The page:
Anxiety disorders have different symptoms
Generalized anxiety disorder (GAD)
People with GAD experience constant, chronic and unwarranted worries about health, family, money, work, etc. This worrying must go on for at least six months and disrupts social activities and interferes with work, school or family.
Symptoms: muscle tension, fatigue, restlessness, difficulty sleeping, irritability, gastrointestinal discomfort, etc.
OCD is defined by two different phenomena; obsessions and compulsions. Obsessions are intrusive thoughts that compel them to act out compulsions. Compulsions are ritualistic behaviors that run the gamut. For some OCD sufferers compulsions are time-consuming, complicated and can include counting,
hand-washing, cleaning, repeating, touching and arranging, etc.
Symptoms: (obsessions) constant irrational worry about dirt and germs, excessive concern with order and arrangement, fear that failure to do rituals correctly will result in the harm of loved ones. (compulsions) cleaning, checking, repeating, hoarding, touching/arranging, mental rituals.
Posttraumatic stress disorder (PTSD)
Trauma is characterized by exposure to threatened or actual death, serious injury, or sexual violation. Examples of trauma are war, disasters, violence, sexual abuse, rape, terrorism, etc. PTSD can be triggered by directly experiencing the traumatic event, witnessing, in person, a traumatic event, learning traumatic events that happened to a close family member or friend, and experiencing repeated and extreme exposure to details of traumatic events. It is normal for humans to have flashbacks, nightmares or intrusive memories after they’ve been through a traumatic experience. However, if these symptoms persist for more than one month, it is categorized as PTSD
Symptoms: re-experiencing (flashbacks, nightmares), emotional numbness, avoidance of places/people/activities that are reminders of trauma, difficulty sleeping and concentrating, feeling jumpy, irritability, anger, persistent feelings of horror, guilt, anger, detachment or shame, reckless or self-destructive behavior, problems concentrating, diminished interest and participation in significant activities, inability to experience positive emotions, hypervigilance, problems falling and staying asleep.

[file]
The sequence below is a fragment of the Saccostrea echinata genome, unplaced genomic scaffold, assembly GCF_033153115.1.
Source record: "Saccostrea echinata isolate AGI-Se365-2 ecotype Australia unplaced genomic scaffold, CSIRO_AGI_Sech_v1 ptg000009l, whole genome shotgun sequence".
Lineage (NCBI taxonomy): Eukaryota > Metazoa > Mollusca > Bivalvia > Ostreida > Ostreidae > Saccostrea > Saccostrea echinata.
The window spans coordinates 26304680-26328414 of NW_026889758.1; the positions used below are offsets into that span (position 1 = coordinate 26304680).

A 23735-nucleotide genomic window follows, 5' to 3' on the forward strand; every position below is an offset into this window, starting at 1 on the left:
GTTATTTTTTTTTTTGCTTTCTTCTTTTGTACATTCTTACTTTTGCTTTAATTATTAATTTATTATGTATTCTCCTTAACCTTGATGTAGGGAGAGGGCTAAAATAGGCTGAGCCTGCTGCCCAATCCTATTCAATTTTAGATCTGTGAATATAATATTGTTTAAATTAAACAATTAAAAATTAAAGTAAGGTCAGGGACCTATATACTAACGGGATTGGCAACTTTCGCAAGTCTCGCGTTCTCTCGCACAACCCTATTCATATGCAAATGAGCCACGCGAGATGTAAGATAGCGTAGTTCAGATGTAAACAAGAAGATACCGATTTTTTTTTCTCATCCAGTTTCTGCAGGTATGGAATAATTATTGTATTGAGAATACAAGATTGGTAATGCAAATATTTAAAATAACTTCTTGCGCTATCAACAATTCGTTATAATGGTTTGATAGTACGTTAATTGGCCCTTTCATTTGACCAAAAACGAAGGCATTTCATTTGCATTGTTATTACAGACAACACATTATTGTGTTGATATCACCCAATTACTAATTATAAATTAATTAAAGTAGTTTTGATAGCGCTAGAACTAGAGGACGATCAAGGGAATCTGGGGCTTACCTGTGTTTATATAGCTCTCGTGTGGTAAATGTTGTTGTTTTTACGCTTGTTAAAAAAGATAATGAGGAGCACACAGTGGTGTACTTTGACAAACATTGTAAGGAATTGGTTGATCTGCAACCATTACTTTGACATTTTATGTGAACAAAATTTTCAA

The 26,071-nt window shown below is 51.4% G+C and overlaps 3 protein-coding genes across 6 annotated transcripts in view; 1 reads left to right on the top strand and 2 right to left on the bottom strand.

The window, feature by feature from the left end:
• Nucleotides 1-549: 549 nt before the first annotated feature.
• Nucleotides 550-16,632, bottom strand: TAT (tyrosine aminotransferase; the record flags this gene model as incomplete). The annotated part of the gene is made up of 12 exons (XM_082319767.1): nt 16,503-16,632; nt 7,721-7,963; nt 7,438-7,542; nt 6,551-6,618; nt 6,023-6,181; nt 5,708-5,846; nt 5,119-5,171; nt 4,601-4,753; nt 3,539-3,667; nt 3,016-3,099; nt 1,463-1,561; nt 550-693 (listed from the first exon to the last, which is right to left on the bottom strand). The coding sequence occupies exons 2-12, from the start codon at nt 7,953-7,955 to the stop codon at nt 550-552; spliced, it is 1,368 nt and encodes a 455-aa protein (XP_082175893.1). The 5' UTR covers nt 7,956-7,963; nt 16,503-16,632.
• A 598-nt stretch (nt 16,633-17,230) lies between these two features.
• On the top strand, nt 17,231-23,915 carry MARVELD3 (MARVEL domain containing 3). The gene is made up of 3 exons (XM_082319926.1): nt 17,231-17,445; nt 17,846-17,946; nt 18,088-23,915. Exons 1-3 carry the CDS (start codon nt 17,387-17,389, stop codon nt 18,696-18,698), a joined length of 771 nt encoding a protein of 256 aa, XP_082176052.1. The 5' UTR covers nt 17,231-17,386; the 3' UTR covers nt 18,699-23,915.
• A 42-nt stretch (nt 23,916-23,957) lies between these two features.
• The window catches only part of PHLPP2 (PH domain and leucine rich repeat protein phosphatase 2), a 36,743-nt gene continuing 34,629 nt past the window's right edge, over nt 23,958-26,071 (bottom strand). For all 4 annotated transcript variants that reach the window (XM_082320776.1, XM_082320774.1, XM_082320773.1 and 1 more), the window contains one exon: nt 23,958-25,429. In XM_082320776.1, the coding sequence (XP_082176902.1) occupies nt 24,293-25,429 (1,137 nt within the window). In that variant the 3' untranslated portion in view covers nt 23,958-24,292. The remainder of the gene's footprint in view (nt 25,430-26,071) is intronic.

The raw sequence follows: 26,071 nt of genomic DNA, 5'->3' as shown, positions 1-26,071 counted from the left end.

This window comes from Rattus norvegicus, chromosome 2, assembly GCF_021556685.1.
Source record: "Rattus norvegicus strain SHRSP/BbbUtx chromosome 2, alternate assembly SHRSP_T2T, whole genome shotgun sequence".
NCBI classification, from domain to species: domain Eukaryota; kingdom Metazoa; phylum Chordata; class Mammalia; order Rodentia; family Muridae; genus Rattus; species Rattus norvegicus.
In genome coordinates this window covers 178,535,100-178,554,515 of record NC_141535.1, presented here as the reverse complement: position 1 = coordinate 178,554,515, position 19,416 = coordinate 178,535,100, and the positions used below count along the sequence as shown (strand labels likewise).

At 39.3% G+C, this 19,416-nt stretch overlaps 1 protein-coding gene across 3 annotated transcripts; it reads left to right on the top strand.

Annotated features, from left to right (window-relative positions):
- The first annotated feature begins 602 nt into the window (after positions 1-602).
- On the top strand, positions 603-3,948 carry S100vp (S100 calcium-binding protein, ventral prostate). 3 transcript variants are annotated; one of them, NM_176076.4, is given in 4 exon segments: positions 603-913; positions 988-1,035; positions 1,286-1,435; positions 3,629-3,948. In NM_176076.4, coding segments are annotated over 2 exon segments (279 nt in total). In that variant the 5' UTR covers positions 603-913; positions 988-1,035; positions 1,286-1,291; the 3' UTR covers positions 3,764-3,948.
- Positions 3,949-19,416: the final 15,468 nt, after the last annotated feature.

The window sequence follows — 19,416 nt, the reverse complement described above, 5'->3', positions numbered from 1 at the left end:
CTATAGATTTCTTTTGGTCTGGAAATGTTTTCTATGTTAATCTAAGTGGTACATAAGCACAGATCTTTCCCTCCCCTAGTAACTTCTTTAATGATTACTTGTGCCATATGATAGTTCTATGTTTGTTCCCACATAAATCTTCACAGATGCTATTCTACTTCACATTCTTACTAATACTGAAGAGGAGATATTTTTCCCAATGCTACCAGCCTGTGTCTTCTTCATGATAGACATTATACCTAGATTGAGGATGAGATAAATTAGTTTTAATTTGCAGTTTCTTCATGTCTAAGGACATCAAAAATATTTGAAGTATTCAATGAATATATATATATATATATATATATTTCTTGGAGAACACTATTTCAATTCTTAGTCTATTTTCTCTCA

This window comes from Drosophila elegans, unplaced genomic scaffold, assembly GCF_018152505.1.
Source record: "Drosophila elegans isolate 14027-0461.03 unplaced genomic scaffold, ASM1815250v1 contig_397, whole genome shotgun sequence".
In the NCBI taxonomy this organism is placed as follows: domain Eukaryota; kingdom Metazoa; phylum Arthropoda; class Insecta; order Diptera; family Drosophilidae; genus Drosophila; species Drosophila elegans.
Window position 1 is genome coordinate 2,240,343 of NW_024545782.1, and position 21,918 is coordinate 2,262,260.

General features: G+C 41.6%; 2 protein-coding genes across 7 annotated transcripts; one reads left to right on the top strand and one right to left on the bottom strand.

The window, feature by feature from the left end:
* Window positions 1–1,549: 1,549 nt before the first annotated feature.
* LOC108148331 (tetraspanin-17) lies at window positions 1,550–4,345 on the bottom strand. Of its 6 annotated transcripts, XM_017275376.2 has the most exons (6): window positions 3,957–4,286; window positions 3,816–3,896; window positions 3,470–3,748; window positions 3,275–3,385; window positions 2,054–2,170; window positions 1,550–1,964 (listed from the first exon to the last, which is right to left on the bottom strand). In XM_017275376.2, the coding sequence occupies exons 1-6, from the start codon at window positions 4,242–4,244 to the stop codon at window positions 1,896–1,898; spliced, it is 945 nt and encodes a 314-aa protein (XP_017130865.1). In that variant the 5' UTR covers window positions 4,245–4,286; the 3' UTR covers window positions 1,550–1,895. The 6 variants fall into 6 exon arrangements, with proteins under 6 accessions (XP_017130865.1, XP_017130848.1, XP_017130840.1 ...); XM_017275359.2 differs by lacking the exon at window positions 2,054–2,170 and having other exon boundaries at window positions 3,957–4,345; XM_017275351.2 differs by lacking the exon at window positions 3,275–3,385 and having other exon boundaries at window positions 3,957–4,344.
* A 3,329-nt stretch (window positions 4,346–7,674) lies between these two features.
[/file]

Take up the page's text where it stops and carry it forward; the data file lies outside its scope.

Panic Disorder and Agoraphobia
Panic disorder is diagnosed in people who experience spontaneous, out-of-the-blue panic attacks and are preoccupied with the fear of repetitive attacks. Agoraphobia is diagnosed when people stop going into situations or places in which they’ve experienced a panic attack before for fear that it will happen again. People with agoraphobia typically avoid public places like grocery stores, shopping malls, public transportation and other settings where immediate escape might be difficult.
Symptoms: feelings of imminent danger or doom, need to escape, sweating, chills, nausea, heart palpitations, shortness of breath, feelings of choking, chest pain, dizziness, derealization (sense of things becoming unreal), fear of dying or “going crazy”
Social Anxiety disorder
Everyone can relate to feeling anxious or nervous before giving a speech of asking someone on a date. Those with social anxiety disorder have an extreme fear of being judged and scrutinized by others in a social setting. Social anxiety disorder isn’t just shyness, and some people literally feel sick from fear in a seemingly nonthreatening situation. Symptoms can be so severe that they may disrupt daily life. Also known as social phobia, those who suffer from it may have few or no friends or romantic relationships, which leads to feelings of powerlessness, aloneness or being ashamed. 36 percent of those with social anxiety disorder report symptoms for 10 or more years before seeking help.
Symptoms: blushing, sweating profusely, trembling, nausea, abdominal distress, rapid heartbeat, headaches, dizziness, loss of self-control, feelings of detachment, shortness of breath, lightheadedness